Suspicions lingered in Durham's black community, said local attorney John Fitzpatrick. He said Cooper's move to overrule a grand jury indictment fuels the perception among some "that the justice system could be bought."
April 12, 2007
“Just because a district attorney makes a mistake on one case, that does not mean he’s going to make a mistake on every case. Hopefully, he’s learned his lesson here. Hopefully, he will realize that he should handle these cases different next time,” said John Fitzpatrick, a defense attorney.
April 12, 2007
But John Fitzpatrick, an attorney and president of Durham Criminal Defense Lawyers Association who has been a strong supporter of Nifong through both primary and general elections, said he thought Cooper went a little far when he used the word "innocent."

"That's why we don't have three-member juries instead of 12-person juries," Fitzpatrick said.
With Rev. Fitzgerald's departure from the Cult of Something Happened, the running for Last Idiot of the Hoax is down to Patrick Baker, Bob Ashley, John Bourlon, Victoria Peterson, and Wendy Murphy. Murphy's appearance alongside Cash Michaels on Boston's WTTK radio yesterday afternoon to promote her latest false accusations - Kim Roberts and Crystal Mangum were bribed - makes her the even money favorite for the title.
Philip Wood


Anonymous said...

Some one wrote about Nifong and this one case - "this is like saying Oswald should not be defined for that little incident in Dallas,"

Anonymous said...

Carolyn says:

Lord, what is lawyer John referring to when he says: "It is evidence to show that some kind of orgasm occurred."?

I don't know what they teach you at law school but, as far as I'm concerned, the only 'evidence' an orgasm occurred is when neighbors complain afterwards you should have shut your bedroom window.

Anonymous said...


Anonymous said...

As with many of the other Durham legal community hoax enablers, I can't help but wonder where he went to law school. Somewhere that doesn't require an IQ above room temperature.

kbp said...

Thanks Liestoppers!

We're getting closer to dividing the population of Durham into four distinct groups.

1. Those that are corrupt.

2. Those that enable the corrupt.

3. Those that don't give a shit.

4. Beth Brewer

Mandelbrot's Chaos said...

KBP, you forgot one more group: Those who are aware of the corruption, but are too afraid or powerless to do anything about it. It's sad, but it's true.

Anonymous said...

you forgot the sixth group:

those that know a bs whitewash when they see it and do not support Beth Brewer or the duke 3. Cooper blew it big time and will pay for it come next election! bet on it!

Anonymous said...

Report: Easley press office ordered e-mails deleted
Mar 29, 2008

RALEIGH, N.C. -- State government public information officers were instructed by Gov. Mike Easley's press office to delete e-mails to and from the governor's office, according to notes released Saturday by the governor's office.

The News & Observer of Raleigh reported Saturday that Andrew A. Vanore Jr., a lawyer who works for Easley, produced notes made by two public information officers. The notes showed that they and others were told at a meeting on May 29, 2007, to destroy e-mails. A third public information officer said he also recalled those instructions.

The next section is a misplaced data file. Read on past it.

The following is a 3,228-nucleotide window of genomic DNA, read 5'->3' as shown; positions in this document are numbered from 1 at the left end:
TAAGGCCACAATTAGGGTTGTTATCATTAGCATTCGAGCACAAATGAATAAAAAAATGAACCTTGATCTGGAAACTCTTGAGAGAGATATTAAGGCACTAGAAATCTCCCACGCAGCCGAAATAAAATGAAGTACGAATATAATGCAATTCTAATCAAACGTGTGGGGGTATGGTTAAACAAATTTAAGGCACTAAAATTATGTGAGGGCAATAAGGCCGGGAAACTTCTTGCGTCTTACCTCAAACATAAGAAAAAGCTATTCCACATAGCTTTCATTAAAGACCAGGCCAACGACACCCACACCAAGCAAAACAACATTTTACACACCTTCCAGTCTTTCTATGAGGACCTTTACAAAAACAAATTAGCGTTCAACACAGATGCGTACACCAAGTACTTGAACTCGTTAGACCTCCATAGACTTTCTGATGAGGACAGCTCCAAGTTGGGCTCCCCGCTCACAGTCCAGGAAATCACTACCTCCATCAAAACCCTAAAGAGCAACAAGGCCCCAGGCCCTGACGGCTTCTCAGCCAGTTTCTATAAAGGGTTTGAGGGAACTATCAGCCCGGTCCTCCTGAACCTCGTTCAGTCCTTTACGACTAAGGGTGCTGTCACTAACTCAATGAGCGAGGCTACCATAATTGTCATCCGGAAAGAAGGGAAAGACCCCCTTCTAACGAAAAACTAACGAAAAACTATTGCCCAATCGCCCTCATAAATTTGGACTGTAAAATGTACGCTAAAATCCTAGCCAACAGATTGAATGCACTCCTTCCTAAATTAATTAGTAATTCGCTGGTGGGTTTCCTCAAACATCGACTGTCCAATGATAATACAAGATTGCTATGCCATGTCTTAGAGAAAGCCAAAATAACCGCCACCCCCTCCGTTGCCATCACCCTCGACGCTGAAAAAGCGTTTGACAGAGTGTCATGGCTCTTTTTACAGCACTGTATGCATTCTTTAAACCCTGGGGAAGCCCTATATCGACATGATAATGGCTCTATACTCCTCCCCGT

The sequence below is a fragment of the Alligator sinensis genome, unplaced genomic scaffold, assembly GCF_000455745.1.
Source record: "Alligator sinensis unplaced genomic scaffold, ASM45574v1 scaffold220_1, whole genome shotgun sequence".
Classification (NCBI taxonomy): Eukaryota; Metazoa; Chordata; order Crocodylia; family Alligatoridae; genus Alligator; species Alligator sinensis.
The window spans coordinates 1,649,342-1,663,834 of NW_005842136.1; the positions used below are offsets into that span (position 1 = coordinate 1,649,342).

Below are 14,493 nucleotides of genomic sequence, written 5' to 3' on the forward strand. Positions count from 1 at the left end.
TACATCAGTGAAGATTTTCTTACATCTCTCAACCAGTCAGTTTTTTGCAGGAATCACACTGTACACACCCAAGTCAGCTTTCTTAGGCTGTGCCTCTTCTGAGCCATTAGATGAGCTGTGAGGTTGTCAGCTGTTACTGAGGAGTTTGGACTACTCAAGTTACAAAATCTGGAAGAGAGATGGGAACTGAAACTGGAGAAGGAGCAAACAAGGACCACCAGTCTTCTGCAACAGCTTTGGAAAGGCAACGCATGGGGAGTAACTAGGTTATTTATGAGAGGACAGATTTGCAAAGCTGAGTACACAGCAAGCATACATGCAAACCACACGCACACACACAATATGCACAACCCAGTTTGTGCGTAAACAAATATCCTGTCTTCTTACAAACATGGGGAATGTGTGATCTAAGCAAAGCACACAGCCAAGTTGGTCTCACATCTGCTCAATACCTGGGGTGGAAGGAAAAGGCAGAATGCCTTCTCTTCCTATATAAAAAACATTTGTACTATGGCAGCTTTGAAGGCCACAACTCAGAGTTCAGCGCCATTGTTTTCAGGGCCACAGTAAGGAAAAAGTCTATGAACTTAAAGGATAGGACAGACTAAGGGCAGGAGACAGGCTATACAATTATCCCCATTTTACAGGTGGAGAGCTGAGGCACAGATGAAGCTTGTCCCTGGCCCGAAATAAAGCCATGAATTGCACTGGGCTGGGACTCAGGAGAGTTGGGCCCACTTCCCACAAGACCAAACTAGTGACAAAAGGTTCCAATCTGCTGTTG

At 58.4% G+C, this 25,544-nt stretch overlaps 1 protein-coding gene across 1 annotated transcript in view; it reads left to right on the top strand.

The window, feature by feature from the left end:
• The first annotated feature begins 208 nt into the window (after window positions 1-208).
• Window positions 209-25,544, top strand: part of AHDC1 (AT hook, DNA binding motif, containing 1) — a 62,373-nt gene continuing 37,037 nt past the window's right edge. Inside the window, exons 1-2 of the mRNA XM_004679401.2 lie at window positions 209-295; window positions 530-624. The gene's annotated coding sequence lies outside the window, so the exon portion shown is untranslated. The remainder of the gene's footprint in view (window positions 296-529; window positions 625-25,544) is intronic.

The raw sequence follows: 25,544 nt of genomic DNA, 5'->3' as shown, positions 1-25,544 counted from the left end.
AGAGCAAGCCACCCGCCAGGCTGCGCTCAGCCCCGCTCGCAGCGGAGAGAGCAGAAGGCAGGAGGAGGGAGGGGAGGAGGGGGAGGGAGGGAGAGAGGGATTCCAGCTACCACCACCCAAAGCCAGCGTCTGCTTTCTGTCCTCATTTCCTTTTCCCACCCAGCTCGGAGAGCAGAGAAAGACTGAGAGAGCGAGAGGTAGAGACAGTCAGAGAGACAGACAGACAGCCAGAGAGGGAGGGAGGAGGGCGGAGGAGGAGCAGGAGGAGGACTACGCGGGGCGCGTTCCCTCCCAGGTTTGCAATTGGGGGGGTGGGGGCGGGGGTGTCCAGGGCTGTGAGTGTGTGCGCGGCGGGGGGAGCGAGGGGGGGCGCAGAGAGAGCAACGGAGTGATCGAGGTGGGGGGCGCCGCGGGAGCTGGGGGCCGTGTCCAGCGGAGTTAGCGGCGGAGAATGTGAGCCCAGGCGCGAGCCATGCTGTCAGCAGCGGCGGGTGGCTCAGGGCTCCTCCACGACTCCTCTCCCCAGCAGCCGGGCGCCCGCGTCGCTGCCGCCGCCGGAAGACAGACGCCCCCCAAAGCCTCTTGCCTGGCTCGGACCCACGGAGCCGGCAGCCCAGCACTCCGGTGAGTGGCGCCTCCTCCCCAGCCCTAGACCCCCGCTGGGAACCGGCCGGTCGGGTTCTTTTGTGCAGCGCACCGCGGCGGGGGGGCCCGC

But Vanore said the notes don't mean what they say. He also said the instructions were not followed.

Easley's chief legal counsel, Reuben F. Young, has been vacationing with his family in China and could not be reached for comment. Deputy press secretary Seth Effron has been instructed by Vanore not to comment.

Questions about the way the Easley administration handles e-mails arose after publication of an N&O series, "Mental Disorder: The Failure of Reform." The series reported on an ill-conceived and poorly executed mental health reform plan on which the state has wasted at least $400 million.

Two days after the series ended, Easley ordered the Department of Health and Human Services to fire its public information officer, Debbie Crane. Later that day, Crane told The N&O that the governor's press office had directed that e-mails be deleted to bypass the state's public records law.

Young and Effron quickly denied that such instructions had been given.

Julia Jarema, public information officer at the Department of Crime Control and Public Safety, recorded this note for the meeting in question: "Public records request -- increasing careful of email delete emails to/from gov. office every day."

Diana Kees, public information officer at the Department of Environment and Natural Resources, recorded this note: "emails - more & more public records requests (blogs?) be careful w/emails; delete emails to and from gov office every day."

Vanore said he did not know what the notes meant.

"It could be interpreted a number of different ways, and the only way to properly interpret it would be to talk to the individual who took the note," he said. But he said he had instructed all of the employees not to talk about that issue because the newspaper may file a lawsuit.

Vanore said the e-mail messages to and from the governor's press office were clear and irrefutable proof that there was no systematic intent to destroy e-mail.

Hugh Stevens, an attorney who represents The N&O, said the notes made by Jarema and Kees confirmed Crane's allegation.

"This sounds to me as though there was a concerted and willful attempt to evade the public records law by deleting the e-mails," he said. "I don't see how you can interpret it any other way."

Guess whose e-mails were deleted? OURS! I have had numerous people write to both Easley, and the Sheriff, for our case, and after being "blacklisted" from the county website and willingly negligent, here is more PROOF of the deliberate abuse of powers in public offices to purposely deny the public RIGHTS, and to perform MORE illegal and unconstitutional tactics to prevent being "OUTED!"


Rhonda Fleming